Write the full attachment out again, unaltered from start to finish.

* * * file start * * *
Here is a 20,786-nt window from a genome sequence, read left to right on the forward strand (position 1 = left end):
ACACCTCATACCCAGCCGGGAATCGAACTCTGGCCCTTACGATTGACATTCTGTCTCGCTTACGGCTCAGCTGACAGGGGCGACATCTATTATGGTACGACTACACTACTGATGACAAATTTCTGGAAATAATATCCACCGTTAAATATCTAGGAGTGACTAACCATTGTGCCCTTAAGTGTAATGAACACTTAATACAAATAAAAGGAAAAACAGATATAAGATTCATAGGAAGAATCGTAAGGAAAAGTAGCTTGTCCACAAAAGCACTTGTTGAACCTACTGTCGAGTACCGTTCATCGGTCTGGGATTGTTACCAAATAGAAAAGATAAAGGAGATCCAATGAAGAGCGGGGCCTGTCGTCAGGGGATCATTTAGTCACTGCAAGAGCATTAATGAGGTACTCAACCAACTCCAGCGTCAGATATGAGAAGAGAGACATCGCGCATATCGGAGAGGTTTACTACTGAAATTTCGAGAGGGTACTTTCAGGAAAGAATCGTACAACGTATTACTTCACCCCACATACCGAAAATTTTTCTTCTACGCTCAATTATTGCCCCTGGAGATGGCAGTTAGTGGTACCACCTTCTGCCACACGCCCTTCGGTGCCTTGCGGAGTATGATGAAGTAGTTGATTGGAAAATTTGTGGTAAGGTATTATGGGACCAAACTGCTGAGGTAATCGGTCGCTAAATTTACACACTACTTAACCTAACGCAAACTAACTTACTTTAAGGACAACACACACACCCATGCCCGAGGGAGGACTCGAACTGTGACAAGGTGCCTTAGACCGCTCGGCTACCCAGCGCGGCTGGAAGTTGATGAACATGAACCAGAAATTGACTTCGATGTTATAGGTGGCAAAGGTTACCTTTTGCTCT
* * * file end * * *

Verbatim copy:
Here is a 20,786-nt window from a genome sequence, read left to right on the forward strand (position 1 = left end):
ACACCTCATACCCAGCCGGGAATCGAACTCTGGCCCTTACGATTGACATTCTGTCTCGCTTACGGCTCAGCTGACAGGGGCGACATCTATTATGGTACGACTACACTACTGATGACAAATTTCTGGAAATAATATCCACCGTTAAATATCTAGGAGTGACTAACCATTGTGCCCTTAAGTGTAATGAACACTTAATACAAATAAAAGGAAAAACAGATATAAGATTCATAGGAAGAATCGTAAGGAAAAGTAGCTTGTCCACAAAAGCACTTGTTGAACCTACTGTCGAGTACCGTTCATCGGTCTGGGATTGTTACCAAATAGAAAAGATAAAGGAGATCCAATGAAGAGCGGGGCCTGTCGTCAGGGGATCATTTAGTCACTGCAAGAGCATTAATGAGGTACTCAACCAACTCCAGCGTCAGATATGAGAAGAGAGACATCGCGCATATCGGAGAGGTTTACTACTGAAATTTCGAGAGGGTACTTTCAGGAAAGAATCGTACAACGTATTACTTCACCCCACATACCGAAAATTTTTCTTCTACGCTCAATTATTGCCCCTGGAGATGGCAGTTAGTGGTACCACCTTCTGCCACACGCCCTTCGGTGCCTTGCGGAGTATGATGAAGTAGTTGATTGGAAAATTTGTGGTAAGGTATTATGGGACCAAACTGCTGAGGTAATCGGTCGCTAAATTTACACACTACTTAACCTAACGCAAACTAACTTACTTTAAGGACAACACACACACCCATGCCCGAGGGAGGACTCGAACTGTGACAAGGTGCCTTAGACCGCTCGGCTACCCAGCGCGGCTGGAAGTTGATGAACATGAACCAGAAATTGACTTCGATGTTATAGGTGGCAAAGGTTACCTTTTGCTCT